From begging to scrap collecting, street kids make modest living

From begging to scrap collecting, street kids make modest living

By ROEL PAREÑO
The Philippine Star

ZAMBOANGA CITY — Street children here have shifted and reinvented themselves to cope with the trying times from street begging to scrap collecting, which officials described as gauge of a competing economy even between the less privileged sector.

The case was discovered by Vice Mayor Ma. Isabel Climaco as she was prompted to convene the Council on the Welfare of Children to discuss long term measures on how to address the continued problem and increasing figures of street children.

Climaco is of the belief that the street children problem, which is even worse in other towns, needs to be attended to.

Climaco said surveys and studies from a non-government organization showed that the city has listed about, or more than 1,000 street children wandering in different streets here.

The observation has already reached the American soil, according to Climaco lamenting that a travel guidebook she got across in one of the bookstores in Washington, D described Zamboanga City as a "city of beggars and street children, with little hope of progress."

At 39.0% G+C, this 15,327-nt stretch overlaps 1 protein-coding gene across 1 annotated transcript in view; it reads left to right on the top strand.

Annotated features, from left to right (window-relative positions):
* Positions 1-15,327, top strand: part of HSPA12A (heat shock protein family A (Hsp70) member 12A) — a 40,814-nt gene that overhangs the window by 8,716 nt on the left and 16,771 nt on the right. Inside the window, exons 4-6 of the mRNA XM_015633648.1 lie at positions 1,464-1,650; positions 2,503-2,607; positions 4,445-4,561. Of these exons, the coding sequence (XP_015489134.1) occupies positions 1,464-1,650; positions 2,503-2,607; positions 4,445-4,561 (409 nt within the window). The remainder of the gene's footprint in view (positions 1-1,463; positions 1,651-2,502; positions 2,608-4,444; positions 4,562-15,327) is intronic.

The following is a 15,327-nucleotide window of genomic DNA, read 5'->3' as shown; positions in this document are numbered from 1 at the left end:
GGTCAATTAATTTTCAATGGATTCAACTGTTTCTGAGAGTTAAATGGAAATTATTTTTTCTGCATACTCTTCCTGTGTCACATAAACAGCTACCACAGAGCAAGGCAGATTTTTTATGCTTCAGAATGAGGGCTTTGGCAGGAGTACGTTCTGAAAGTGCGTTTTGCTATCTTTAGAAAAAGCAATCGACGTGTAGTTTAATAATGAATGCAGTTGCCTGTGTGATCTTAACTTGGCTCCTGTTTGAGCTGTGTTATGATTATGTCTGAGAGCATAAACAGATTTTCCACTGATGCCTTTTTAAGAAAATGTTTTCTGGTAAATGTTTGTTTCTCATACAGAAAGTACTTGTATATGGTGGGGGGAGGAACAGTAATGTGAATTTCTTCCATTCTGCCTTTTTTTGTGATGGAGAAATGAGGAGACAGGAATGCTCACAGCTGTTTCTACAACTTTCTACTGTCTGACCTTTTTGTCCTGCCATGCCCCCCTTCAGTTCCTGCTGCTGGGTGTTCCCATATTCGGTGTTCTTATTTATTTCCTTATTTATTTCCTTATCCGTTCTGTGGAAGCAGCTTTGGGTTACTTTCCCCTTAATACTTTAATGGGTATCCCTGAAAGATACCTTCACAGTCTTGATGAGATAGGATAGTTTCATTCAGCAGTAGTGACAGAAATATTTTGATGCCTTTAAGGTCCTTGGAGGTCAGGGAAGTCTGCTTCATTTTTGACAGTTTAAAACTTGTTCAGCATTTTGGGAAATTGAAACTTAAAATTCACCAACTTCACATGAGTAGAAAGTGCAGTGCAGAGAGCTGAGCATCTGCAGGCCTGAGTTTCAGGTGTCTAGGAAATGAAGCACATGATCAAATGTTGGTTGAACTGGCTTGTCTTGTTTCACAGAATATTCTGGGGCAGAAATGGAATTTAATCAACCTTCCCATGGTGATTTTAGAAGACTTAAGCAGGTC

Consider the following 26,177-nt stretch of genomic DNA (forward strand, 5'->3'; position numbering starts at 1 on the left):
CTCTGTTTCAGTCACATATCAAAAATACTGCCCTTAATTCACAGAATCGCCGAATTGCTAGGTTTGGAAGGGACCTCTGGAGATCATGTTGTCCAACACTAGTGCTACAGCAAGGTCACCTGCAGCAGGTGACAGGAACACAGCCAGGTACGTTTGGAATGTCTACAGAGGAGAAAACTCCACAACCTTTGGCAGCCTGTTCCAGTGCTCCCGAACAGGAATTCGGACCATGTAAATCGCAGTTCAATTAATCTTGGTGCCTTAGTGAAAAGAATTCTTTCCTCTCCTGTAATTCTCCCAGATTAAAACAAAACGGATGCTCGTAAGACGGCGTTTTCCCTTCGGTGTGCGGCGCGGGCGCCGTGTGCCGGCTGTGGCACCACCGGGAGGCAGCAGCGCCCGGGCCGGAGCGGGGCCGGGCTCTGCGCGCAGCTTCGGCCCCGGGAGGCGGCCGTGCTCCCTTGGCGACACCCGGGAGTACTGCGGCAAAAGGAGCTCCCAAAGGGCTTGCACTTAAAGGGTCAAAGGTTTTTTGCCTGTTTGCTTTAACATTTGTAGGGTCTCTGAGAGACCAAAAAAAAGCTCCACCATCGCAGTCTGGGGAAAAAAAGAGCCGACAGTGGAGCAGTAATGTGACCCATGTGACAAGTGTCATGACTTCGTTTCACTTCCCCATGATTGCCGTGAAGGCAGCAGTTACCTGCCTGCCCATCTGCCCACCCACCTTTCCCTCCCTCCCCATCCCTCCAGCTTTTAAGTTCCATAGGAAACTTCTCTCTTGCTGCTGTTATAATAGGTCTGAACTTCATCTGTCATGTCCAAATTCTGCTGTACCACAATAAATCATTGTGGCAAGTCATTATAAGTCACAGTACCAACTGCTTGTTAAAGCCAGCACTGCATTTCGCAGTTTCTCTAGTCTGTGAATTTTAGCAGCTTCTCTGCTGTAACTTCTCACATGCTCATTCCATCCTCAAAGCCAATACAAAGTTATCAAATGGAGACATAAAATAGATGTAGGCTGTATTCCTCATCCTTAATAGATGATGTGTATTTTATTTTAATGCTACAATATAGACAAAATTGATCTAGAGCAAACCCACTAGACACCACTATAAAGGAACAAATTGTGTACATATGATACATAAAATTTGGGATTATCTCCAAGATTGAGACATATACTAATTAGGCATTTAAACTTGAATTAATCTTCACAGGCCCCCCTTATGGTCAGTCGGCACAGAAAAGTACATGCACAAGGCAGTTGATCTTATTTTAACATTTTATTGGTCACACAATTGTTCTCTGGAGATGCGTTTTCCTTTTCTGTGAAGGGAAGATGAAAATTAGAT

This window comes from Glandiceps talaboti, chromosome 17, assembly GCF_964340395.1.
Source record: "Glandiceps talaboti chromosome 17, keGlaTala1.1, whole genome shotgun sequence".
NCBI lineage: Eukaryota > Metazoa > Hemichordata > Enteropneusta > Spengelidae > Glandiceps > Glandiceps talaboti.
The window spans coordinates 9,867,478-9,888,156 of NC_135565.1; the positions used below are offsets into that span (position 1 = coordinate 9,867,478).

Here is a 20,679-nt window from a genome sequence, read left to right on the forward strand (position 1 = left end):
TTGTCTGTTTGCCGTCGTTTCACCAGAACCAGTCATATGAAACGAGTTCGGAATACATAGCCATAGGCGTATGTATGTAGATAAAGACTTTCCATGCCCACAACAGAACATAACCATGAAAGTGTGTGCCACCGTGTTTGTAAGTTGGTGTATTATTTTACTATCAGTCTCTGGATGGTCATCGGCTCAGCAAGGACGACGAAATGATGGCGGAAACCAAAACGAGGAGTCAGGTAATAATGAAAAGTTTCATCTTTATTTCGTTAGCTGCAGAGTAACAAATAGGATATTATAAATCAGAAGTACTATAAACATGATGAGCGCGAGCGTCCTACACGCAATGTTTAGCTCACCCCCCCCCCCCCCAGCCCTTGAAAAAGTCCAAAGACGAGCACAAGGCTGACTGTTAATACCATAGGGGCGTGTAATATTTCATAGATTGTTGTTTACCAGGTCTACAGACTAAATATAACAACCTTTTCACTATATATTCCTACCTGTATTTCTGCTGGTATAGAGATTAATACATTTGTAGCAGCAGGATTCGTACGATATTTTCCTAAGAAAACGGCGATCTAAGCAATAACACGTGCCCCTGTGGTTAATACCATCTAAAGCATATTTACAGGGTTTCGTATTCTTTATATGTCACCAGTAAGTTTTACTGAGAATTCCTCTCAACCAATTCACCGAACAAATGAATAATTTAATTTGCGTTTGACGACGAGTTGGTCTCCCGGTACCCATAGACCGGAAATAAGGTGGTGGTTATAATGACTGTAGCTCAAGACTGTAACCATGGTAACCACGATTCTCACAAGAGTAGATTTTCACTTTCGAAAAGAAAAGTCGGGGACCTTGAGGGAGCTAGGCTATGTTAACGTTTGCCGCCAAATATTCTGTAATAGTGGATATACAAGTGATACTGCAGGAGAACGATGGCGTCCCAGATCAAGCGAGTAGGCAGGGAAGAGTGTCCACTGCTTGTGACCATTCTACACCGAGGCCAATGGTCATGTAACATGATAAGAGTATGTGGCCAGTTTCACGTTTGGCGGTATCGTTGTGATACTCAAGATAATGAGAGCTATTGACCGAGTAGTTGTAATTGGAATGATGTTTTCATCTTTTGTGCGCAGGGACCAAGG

Climaco who did not agree with the observation as there are more appalling cases in other urban cities across the country, however, took the challenge in addressing the problem.

Climaco was in the US for her 21-day scholarship grant dubbed as International Visitor Leadership Program themed "Grassroots Democracy" last Nov. 11-12 along with two other recipients from the Autonomous Region in Muslim Mindanao (ARMM).

But with the reinventing of the street children from merely begging to scrap collecting, the official said there’s a "sign of these less fortunate people to grow decently" while efforts in helping the minors are being asserted by the local government.

She said the city is now making contacts with the different scrap buying stations to help the street children.

"Aside from earning decently, this endeavor is giving them dignity," Climaco said, even as she appealed to residents to dispose the plastics of bottled water and other similar plastic containers, instead of throwing them anywhere.

"These scraps and plastic bottles means income and food for them," she added.

However, Climaco said the case must not stop seeing the street children earning even as she said that the problem is a complex one that needs the help of multi-government agencies.

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